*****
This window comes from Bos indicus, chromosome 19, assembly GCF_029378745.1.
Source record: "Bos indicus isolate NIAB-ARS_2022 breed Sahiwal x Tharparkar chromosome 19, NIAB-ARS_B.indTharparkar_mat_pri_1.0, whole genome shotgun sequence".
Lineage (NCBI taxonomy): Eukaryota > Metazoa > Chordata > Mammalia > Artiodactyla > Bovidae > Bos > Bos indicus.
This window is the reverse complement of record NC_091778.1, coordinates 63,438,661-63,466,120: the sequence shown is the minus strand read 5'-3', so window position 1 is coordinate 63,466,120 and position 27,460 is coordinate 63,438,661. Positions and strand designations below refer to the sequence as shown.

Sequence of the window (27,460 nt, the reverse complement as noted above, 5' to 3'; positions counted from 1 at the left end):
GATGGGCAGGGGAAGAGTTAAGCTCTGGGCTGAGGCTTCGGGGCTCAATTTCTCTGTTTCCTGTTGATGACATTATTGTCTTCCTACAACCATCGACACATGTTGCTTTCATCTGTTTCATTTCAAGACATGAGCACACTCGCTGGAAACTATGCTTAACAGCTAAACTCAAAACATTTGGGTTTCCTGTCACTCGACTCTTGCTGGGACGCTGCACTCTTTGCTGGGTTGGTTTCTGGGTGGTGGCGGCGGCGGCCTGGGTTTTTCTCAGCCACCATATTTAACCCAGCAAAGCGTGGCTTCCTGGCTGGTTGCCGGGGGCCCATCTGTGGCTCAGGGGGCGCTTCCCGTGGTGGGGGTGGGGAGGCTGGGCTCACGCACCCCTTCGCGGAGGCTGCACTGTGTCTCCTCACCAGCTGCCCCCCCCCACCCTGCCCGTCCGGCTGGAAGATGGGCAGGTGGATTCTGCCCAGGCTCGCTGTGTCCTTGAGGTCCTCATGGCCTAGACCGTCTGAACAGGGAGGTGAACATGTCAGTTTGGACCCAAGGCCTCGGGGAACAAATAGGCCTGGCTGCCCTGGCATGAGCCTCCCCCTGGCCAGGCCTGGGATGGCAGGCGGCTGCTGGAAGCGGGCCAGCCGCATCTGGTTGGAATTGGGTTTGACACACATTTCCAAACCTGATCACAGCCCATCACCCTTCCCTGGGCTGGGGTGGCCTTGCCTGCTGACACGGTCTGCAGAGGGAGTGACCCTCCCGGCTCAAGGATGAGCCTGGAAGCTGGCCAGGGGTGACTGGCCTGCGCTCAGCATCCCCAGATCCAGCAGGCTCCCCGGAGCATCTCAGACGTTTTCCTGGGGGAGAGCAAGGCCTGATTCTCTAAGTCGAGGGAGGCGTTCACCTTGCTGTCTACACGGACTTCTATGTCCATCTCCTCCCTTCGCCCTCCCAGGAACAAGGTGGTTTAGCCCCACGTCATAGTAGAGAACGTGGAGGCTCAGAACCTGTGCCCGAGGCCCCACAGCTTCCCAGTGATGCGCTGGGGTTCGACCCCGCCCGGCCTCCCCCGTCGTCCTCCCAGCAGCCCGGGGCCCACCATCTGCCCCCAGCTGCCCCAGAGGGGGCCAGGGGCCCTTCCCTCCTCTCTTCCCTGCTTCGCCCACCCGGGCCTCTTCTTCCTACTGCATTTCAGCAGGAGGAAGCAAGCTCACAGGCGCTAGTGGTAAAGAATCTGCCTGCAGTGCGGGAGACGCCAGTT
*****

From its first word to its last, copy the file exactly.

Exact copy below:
This window comes from Bos indicus, chromosome 19, assembly GCF_029378745.1.
Source record: "Bos indicus isolate NIAB-ARS_2022 breed Sahiwal x Tharparkar chromosome 19, NIAB-ARS_B.indTharparkar_mat_pri_1.0, whole genome shotgun sequence".
Lineage (NCBI taxonomy): Eukaryota > Metazoa > Chordata > Mammalia > Artiodactyla > Bovidae > Bos > Bos indicus.
This window is the reverse complement of record NC_091778.1, coordinates 63,438,661-63,466,120: the sequence shown is the minus strand read 5'-3', so window position 1 is coordinate 63,466,120 and position 27,460 is coordinate 63,438,661. Positions and strand designations below refer to the sequence as shown.

Sequence of the window (27,460 nt, the reverse complement as noted above, 5' to 3'; positions counted from 1 at the left end):
GATGGGCAGGGGAAGAGTTAAGCTCTGGGCTGAGGCTTCGGGGCTCAATTTCTCTGTTTCCTGTTGATGACATTATTGTCTTCCTACAACCATCGACACATGTTGCTTTCATCTGTTTCATTTCAAGACATGAGCACACTCGCTGGAAACTATGCTTAACAGCTAAACTCAAAACATTTGGGTTTCCTGTCACTCGACTCTTGCTGGGACGCTGCACTCTTTGCTGGGTTGGTTTCTGGGTGGTGGCGGCGGCGGCCTGGGTTTTTCTCAGCCACCATATTTAACCCAGCAAAGCGTGGCTTCCTGGCTGGTTGCCGGGGGCCCATCTGTGGCTCAGGGGGCGCTTCCCGTGGTGGGGGTGGGGAGGCTGGGCTCACGCACCCCTTCGCGGAGGCTGCACTGTGTCTCCTCACCAGCTGCCCCCCCCCACCCTGCCCGTCCGGCTGGAAGATGGGCAGGTGGATTCTGCCCAGGCTCGCTGTGTCCTTGAGGTCCTCATGGCCTAGACCGTCTGAACAGGGAGGTGAACATGTCAGTTTGGACCCAAGGCCTCGGGGAACAAATAGGCCTGGCTGCCCTGGCATGAGCCTCCCCCTGGCCAGGCCTGGGATGGCAGGCGGCTGCTGGAAGCGGGCCAGCCGCATCTGGTTGGAATTGGGTTTGACACACATTTCCAAACCTGATCACAGCCCATCACCCTTCCCTGGGCTGGGGTGGCCTTGCCTGCTGACACGGTCTGCAGAGGGAGTGACCCTCCCGGCTCAAGGATGAGCCTGGAAGCTGGCCAGGGGTGACTGGCCTGCGCTCAGCATCCCCAGATCCAGCAGGCTCCCCGGAGCATCTCAGACGTTTTCCTGGGGGAGAGCAAGGCCTGATTCTCTAAGTCGAGGGAGGCGTTCACCTTGCTGTCTACACGGACTTCTATGTCCATCTCCTCCCTTCGCCCTCCCAGGAACAAGGTGGTTTAGCCCCACGTCATAGTAGAGAACGTGGAGGCTCAGAACCTGTGCCCGAGGCCCCACAGCTTCCCAGTGATGCGCTGGGGTTCGACCCCGCCCGGCCTCCCCCGTCGTCCTCCCAGCAGCCCGGGGCCCACCATCTGCCCCCAGCTGCCCCAGAGGGGGCCAGGGGCCCTTCCCTCCTCTCTTCCCTGCTTCGCCCACCCGGGCCTCTTCTTCCTACTGCATTTCAGCAGGAGGAAGCAAGCTCACAGGCGCTAGTGGTAAAGAATCTGCCTGCAGTGCGGGAGACGCCAGTT